Nitric oxide production is modulated by steroids through nongenomic activation of eNOS.13,23–25 Because nomegestrol acetate-induced increases in NO release and eNOS activity were visible after 1 hour of treatment, when eNOS expression was not yet increased, we characterized this rapid action exposing endothelial cells for 30 minutes to increasing nomegestrol acetate concentrations. Nomegestrol acetate rapidly induced increases of NO synthesis (Fig. 5A) and eNOS activity (Fig. 5B) in a concentration-dependent manner. This indicates that this progestin does not simply regulate endothelial cells through the modulation of gene expression, but also through inducing rapid changes of endothelial enzymes function.
When rapid treatments (30 minutes) of human endothelial cells were performed with progesterone (10 nM), medroxyprogesterone acetate (10 nM), or nomegestrol acetate (10 nM), alone or in the presence of the mixed progesterone receptor/glucocorticoid receptor antagonist RU-486 (10 μM), divergent effects were observed. Indeed, nomegestrol acetate and progesterone were associated with similar inductions of NO synthesis (Fig. 6A) and eNOS activity (Fig. 6B) whereas medroxyprogesterone acetate was ineffective (Fig. 6A and B). The RU-486 prevented the effects of nomegestrol acetate and progesterone, indicating that these rapid, nongenomic actions depend on progesterone receptor recruitment. In support of the hypothesis that short-term administration of progesterone and nomegestrol acetate activates eNOS independently of modulations of gene expression, no changes in eNOS expressions were observed at this time-point (Fig. 6C).
To determine the effects of the administration of nomegestrol acetate on the rapid signaling of estrogen to eNOS, we also treated for 30 minutes human endothelial cells with E2 (1 nM) alone or in the presence of progesterone (10 nM), medroxyprogesterone acetate (10 nM), or nomegestrol acetate (10 nM), in the presence or absence of RU-486 (10 μM). Progesterone and nomegestrol acetate enhanced the synthesis of NO induced by E2 (Fig. 7A). On the contrary, the coadministration of medroxyprogesterone acetate with E2 resulted in a significant reduction of the effect of E2 (Fig. 7A). These modifications were due to changes in eNOS activity (Fig. 7B). The effects of the addition of nomegestrol acetate to E2 were prevented by RU-486 (Fig. 7A and B), indicating that activation of progesterone receptor results in an activation of eNOS that is synergic with the action of ER. Overall, these findings suggest that the rapid actions of progestins in endothelial cells are significantly diverse depending on the compound, which is of interest in the clinical setting.
To check for the molecular basis for the different effects on eNOS activation of the progestins we treated human endothelial cells with progesterone (10 nM), medroxyprogesterone acetate (10 nM) or nomegestrol acetate (10 nM), in the presence or absence of RU-486 (10 μM) and checked for the intracellular activation of the mitogen-activated protein kinases (MAPK) ERK 1/2 and of the serine or threonine kinase Akt. After 5 minutes of exposure nomegestrol acetate and progesterone significantly induced the phosphorylation of ERK 1/2 (Fig. 8A) whereas on the opposite medroxyprogesterone acetate did not (Fig. 8A). In parallel, upon 30 minutes of treatment nomegestrol acetate and progesterone induced the phosphorylation of the PI3K downstream effector, Akt (Fig. 8B). Again, medroxyprogesterone acetate had no effect on this target (Fig. 8B). RU-486 completely blocked the activation of both ERK 1/2 and Akt phosphorylation by nomegestrol acetate, confirming that progesterone receptor recruitment is required for these processes.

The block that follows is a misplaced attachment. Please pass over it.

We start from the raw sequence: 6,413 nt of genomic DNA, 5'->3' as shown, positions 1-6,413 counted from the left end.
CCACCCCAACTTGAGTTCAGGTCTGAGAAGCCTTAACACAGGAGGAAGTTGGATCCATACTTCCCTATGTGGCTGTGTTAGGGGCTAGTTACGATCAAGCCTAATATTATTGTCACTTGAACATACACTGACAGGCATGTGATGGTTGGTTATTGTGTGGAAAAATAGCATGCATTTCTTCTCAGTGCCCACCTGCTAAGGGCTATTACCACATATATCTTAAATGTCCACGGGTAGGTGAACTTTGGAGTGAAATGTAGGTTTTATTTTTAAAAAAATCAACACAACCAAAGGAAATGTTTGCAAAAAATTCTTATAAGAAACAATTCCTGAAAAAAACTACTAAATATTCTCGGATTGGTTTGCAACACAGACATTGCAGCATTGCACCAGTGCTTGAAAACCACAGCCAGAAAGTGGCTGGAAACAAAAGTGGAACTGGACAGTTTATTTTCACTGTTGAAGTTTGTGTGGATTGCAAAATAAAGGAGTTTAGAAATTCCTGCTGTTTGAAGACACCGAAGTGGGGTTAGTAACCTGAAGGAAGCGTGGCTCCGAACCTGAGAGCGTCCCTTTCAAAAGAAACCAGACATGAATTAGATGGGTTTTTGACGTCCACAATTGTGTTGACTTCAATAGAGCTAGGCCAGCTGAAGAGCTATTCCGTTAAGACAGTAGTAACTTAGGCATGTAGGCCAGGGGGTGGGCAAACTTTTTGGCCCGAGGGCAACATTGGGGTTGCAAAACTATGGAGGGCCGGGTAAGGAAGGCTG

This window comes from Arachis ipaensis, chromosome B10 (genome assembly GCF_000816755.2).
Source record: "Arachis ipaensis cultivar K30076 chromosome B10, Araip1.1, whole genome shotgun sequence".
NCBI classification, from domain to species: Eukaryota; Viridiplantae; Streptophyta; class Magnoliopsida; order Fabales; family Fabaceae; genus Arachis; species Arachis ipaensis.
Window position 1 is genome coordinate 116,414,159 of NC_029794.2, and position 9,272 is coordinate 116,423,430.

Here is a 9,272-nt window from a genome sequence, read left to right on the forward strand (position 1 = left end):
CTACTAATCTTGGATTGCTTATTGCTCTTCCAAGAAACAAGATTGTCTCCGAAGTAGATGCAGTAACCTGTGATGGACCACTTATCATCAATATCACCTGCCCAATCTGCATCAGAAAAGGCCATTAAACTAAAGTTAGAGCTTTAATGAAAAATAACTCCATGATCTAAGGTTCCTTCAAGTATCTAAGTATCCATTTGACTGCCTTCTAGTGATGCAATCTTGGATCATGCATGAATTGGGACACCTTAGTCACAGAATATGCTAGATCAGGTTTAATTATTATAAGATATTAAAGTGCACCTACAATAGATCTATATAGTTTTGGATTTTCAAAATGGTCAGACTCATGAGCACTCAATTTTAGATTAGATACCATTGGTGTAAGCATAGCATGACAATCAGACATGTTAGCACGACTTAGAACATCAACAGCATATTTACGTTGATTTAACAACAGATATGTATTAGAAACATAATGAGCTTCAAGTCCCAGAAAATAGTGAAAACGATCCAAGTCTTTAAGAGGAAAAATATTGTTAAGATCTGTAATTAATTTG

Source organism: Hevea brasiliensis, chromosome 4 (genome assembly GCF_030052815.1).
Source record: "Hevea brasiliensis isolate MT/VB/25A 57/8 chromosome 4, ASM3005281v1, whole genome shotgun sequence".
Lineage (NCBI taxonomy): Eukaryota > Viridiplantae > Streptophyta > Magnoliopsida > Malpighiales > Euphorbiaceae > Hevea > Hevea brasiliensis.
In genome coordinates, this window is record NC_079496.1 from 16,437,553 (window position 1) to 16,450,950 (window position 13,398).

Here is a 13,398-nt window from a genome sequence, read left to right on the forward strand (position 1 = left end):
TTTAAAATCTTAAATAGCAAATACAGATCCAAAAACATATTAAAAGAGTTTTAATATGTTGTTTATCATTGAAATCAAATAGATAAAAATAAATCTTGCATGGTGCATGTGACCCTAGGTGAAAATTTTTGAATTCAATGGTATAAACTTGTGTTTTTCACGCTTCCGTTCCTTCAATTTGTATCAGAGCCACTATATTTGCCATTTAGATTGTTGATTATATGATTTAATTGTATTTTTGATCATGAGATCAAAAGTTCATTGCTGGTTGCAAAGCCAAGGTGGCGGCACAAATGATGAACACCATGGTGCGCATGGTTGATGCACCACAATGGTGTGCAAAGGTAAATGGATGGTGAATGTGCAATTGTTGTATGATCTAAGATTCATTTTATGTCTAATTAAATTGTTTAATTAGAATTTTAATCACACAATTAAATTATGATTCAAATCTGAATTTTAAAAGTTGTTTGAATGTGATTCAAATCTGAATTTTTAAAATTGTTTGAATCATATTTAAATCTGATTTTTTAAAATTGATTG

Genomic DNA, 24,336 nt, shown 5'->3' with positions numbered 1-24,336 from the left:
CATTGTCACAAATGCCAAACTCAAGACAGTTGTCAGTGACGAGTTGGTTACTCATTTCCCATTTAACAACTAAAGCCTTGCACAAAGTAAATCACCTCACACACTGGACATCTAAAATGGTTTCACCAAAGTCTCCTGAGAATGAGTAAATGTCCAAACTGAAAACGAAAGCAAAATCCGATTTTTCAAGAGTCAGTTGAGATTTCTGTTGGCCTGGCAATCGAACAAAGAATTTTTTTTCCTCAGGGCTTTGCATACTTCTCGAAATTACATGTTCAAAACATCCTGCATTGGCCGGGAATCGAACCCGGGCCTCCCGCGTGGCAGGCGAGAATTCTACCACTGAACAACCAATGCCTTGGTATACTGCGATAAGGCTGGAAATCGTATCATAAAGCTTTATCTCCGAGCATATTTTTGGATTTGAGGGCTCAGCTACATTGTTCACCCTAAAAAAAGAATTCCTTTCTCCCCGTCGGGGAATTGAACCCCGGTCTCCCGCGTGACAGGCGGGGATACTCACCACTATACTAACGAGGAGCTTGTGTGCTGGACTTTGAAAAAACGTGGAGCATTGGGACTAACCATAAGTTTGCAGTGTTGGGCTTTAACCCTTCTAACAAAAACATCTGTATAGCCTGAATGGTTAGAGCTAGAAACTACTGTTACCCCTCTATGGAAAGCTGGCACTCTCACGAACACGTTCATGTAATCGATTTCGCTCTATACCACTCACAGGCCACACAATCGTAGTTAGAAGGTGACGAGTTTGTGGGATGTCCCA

To assess the effects of the addition of the different progestins on estrogen-induced nongenomic activation of MAPK-dependent pathways, we treated human endothelial cells with 17β-E2 (E2 10−8M), alone or in the presence of progesterone (10 nM), medroxyprogesterone acetate (10 nM), or nomegestrol acetate (10 nM). The coadministration of E2 and progesterone or nomegestrol acetate resulted in enhanced ERK 1/2 phosphorylation with respect to E2 only (Fig. 9). Medroxyprogesterone acetate, on the contrary, significantly interfered with the effect of E2, resulting in reduced ERK 1/2 activation (Fig. 9). Overall, these findings indicate that the different functional regulation of endothelial cells observed with each progestin can be explained by differences in the recruitment of important intracellular signaling pathways.
The data presented herein indicate that nomegestrol acetate stimulates nitric oxide synthesis, eNOS activity, and eNOS expression in human endothelial cells by transcriptional and nontranscriptional pathways and that these effects occur through progesterone receptor. The endothelial effects of nomegestrol acetate are similar to those of natural progesterone and they significantly differ from those induced by medroxyprogesterone acetate. In addition, nomegestrol acetate does not impair the estrogen-dependent induction of eNOS expression, and actually enhances the effects of estrogens on eNOS through nongenomic signaling.